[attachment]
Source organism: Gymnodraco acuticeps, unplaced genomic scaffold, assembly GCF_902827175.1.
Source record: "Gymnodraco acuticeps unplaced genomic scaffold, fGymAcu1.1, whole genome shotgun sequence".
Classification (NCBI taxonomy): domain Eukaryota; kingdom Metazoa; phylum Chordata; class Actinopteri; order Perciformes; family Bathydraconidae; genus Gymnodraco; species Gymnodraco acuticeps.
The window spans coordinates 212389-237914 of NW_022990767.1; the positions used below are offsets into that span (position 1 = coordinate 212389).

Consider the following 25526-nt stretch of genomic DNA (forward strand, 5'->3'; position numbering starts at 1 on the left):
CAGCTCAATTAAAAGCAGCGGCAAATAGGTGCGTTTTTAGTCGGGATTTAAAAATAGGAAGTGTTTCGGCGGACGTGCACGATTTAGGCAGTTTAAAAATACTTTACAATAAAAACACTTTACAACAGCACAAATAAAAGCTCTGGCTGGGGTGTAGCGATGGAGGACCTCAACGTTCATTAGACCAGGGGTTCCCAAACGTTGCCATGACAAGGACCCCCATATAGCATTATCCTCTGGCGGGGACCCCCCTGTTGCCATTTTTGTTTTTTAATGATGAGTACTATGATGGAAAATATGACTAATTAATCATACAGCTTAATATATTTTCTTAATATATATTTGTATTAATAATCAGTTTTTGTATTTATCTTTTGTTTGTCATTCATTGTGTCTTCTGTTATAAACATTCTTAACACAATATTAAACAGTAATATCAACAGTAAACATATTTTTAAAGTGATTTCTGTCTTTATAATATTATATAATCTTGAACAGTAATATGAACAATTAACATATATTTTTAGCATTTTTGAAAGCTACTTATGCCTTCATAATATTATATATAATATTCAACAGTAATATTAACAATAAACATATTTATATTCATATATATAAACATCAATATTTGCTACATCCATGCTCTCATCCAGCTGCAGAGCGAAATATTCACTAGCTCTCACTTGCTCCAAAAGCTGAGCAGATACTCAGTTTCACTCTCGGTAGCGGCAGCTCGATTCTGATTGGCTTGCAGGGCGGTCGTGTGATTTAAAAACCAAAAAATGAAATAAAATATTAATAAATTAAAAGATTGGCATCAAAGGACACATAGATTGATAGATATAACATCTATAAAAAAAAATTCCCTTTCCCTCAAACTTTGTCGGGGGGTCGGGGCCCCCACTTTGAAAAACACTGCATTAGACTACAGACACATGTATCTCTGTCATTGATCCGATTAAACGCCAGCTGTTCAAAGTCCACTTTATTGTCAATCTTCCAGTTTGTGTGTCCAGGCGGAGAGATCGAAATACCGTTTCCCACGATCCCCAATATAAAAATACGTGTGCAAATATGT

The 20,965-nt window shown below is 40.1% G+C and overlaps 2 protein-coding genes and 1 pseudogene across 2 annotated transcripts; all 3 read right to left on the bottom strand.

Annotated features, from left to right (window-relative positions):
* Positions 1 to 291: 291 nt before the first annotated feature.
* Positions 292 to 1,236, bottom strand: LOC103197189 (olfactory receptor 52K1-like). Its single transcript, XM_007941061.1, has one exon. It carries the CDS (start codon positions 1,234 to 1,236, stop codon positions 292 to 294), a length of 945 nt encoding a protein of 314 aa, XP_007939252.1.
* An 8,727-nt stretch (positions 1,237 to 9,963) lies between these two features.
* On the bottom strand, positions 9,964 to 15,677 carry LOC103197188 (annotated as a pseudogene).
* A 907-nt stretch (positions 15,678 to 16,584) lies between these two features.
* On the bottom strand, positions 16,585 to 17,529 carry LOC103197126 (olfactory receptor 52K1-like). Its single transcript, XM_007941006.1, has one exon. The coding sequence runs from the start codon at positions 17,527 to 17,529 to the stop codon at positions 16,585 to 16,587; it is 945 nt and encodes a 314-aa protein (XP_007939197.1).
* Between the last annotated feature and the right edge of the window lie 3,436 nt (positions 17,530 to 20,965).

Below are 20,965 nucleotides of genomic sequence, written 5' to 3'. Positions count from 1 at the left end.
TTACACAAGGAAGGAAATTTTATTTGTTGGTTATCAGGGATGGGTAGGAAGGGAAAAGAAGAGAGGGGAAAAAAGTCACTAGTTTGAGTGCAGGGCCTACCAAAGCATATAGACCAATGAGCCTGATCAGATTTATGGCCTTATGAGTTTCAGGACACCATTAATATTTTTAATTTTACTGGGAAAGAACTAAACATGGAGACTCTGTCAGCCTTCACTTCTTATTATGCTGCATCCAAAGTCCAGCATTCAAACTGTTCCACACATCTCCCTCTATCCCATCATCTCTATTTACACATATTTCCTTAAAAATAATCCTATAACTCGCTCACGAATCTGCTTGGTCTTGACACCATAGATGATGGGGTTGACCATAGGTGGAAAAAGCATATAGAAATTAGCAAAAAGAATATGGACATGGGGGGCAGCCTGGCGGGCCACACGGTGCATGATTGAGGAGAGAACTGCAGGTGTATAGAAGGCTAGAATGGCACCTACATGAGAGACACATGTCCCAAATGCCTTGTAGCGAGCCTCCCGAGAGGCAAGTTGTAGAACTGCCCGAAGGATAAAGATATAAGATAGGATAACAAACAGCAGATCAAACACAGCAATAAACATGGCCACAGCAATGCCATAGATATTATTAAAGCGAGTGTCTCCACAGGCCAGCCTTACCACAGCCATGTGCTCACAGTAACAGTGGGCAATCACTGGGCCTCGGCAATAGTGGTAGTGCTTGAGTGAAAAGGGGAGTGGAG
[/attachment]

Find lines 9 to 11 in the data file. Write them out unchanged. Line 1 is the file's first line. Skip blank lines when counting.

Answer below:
* Positions 1 to 291: 291 nt before the first annotated feature.
* Positions 292 to 1,236, bottom strand: LOC103197189 (olfactory receptor 52K1-like). Its single transcript, XM_007941061.1, has one exon. It carries the CDS (start codon positions 1,234 to 1,236, stop codon positions 292 to 294), a length of 945 nt encoding a protein of 314 aa, XP_007939252.1.
* An 8,727-nt stretch (positions 1,237 to 9,963) lies between these two features.